Some suggestions regarding how to catalyze change. Kinder words will always hold sway over harsh ones. Showing patience and understanding will encourage better communication, whether in person or on social media. Anger will never convince others to change their opinions. And humility, that near absent virtue in contemporary society, will always introduce future dialogue.

My American friends, before you debate immigrating north, I would recommend that you understand the basic principles of the Canadian "Charter of Rights and Freedoms." Begin the immigration process by seeing yourselves as part of a greater community. Explore ways to encourage peace within that community, that is, our Leather community. And stop worrying so much about how you are labeled, defined, or addressed.

And to my non-American readers, the same principles apply. Support the Leather community by being less defensive about yourselves.


SIR Hugh, an Ex-Pat Pollyanna!

Saturday, November 5, 2016

BLUF is in the Details

Dressing in BLUF gear requires that a man surrenders to a dress code

that sets apart those who love Breeches and Leather Uniform. The strictness of the code defines the discipline that a BLUF man displays in relation to his second skin. Details regarding accessories to the requisite Uniform can take on extreme importance to a BLUF man: jacket type, boot maker, glove style, cut of the shirt, shape of the breeches' thigh, and, most especially, well-tailored fit of every Uniform piece. These details inform other BLUF men about the man who has respectfully surrendered himself to the code.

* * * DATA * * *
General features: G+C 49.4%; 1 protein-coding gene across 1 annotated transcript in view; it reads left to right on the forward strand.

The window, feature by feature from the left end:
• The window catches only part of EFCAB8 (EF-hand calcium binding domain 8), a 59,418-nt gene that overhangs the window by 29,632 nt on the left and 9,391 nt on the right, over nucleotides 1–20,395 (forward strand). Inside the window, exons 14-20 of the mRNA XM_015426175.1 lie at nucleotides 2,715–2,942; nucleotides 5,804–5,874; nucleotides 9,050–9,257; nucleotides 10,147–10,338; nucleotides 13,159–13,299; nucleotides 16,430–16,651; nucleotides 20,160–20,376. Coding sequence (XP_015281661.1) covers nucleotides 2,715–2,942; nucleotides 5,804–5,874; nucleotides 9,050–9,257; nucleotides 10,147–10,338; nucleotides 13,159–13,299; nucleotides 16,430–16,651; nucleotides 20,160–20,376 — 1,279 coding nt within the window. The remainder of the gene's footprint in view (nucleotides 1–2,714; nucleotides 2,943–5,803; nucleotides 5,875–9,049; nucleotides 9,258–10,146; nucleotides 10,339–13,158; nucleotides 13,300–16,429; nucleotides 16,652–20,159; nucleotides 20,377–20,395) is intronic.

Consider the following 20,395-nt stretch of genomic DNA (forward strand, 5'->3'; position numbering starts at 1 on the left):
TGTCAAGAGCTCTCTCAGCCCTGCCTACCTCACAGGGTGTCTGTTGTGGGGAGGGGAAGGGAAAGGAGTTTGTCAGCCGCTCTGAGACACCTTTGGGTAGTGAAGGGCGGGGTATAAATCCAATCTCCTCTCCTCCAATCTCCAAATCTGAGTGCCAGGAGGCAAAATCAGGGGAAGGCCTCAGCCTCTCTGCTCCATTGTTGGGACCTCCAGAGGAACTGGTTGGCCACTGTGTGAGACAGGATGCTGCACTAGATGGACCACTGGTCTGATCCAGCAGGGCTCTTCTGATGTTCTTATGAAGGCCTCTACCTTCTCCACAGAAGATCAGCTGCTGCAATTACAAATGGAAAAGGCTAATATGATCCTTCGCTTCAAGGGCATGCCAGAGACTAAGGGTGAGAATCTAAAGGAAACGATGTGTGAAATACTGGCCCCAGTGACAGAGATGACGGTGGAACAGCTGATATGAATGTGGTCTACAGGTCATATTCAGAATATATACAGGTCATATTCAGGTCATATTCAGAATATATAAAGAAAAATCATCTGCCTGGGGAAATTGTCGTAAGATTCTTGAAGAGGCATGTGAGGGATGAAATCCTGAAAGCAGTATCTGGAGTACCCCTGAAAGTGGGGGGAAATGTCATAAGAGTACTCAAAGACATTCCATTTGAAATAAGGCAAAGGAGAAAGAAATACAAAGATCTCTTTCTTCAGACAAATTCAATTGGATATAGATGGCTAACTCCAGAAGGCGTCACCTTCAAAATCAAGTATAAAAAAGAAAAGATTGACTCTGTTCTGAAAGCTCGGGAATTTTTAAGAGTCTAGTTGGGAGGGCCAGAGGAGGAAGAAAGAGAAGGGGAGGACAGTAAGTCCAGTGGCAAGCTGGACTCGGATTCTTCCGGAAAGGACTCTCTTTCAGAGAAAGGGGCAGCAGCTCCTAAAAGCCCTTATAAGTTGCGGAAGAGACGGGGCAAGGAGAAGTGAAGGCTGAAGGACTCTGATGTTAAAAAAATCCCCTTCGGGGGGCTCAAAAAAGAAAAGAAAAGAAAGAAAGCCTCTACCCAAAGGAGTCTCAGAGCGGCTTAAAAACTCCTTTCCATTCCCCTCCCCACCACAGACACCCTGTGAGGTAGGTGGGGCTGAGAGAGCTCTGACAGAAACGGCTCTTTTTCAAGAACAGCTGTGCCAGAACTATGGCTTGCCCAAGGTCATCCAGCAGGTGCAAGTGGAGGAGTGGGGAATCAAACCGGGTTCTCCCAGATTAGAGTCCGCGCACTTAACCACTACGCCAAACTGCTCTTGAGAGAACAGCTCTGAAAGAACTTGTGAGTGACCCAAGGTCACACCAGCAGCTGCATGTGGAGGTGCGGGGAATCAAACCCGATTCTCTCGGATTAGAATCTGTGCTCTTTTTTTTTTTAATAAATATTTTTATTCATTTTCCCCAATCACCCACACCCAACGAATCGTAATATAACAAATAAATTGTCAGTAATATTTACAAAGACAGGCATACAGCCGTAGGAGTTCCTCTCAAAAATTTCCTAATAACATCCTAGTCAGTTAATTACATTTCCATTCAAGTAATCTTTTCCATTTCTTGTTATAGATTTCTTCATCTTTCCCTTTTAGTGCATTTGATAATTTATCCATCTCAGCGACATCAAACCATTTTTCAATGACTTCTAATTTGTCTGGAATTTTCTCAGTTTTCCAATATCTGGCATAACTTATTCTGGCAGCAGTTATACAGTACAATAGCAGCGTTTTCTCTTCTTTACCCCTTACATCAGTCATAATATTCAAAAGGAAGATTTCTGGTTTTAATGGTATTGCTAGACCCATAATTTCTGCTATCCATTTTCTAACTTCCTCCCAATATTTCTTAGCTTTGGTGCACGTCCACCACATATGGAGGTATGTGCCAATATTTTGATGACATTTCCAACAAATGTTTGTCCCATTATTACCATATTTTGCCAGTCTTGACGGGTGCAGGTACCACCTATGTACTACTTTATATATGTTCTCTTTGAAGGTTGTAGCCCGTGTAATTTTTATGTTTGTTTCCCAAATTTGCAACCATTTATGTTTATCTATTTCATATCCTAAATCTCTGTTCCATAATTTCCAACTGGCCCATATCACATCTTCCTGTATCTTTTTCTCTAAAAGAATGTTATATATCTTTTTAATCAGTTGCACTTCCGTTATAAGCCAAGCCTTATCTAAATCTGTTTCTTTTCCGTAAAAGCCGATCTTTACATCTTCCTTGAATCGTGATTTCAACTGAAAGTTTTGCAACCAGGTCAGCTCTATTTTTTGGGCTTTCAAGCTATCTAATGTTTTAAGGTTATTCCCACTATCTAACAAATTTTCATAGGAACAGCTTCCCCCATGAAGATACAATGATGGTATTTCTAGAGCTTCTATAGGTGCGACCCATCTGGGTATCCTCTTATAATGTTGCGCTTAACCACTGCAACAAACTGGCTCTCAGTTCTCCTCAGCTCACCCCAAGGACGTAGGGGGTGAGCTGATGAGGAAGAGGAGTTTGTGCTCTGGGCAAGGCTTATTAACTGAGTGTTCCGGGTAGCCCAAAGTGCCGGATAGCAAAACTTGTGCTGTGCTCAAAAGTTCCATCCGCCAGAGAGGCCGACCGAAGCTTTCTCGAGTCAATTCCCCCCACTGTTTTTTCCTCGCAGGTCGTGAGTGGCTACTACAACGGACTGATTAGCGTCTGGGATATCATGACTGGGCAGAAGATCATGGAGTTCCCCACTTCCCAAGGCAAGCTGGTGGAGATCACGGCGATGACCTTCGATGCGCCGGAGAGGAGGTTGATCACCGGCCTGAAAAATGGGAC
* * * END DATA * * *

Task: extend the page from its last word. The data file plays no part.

In a similar fashion, the upcoming BLUF events in Vancouver, British Columbia, include a number of details that will make participants' experience more satisfying.

  • The Mitchells are hosting an "Cards Against Humanity" event on Friday night, November 11, for those who are participating in the BLUF events. This event will be at their home, a chance to socialize. No BLUF dress code for this event. Light refreshments provided. To learn more, contact either SIR Hugh or Doug on Facebook, or via email at: Please notify the hosts in advance; no exceptions!
  • For those out-of-town gentlemen who go the gym, Denman Fitness is our gym of choice. Admission is a minimal $9 when accompanied by one of your in-town hosts.
  • If you are arriving by bus or train and staying in Davie Village, Bus #23 is an inexpensive mode of transportation that takes you right down Davie Street. The buses run on a regular basis. The bus stop is located across the street from the station.
  • If arriving by plane, the Sky Train from the airport takes you directly downtown. Get off at the "Yaletown - Roundhouse" stop, head up the stairs, and walk ten minutes to Davie Village. Or take the #23 bus that stops close by.
  • If your Vancouver hosts can assist in answering any further questions, please feel free to contact us.

I am looking forward to meeting up with other BLUF aficionados in the area next weekend. There is nothing that I like more than going through the ritual of dressing in Gear in anticipation of an event: Boot socks, Breeches, shirt, boots, Sam Browne, tie, Muir Cap, gloves, and, finally, meticulously chosen items that subtly set me apart from other BLUF men.

To a great weekend of Fetish and Brotherhood here in Vancouver, BC!

In Leather,

SIR Hugh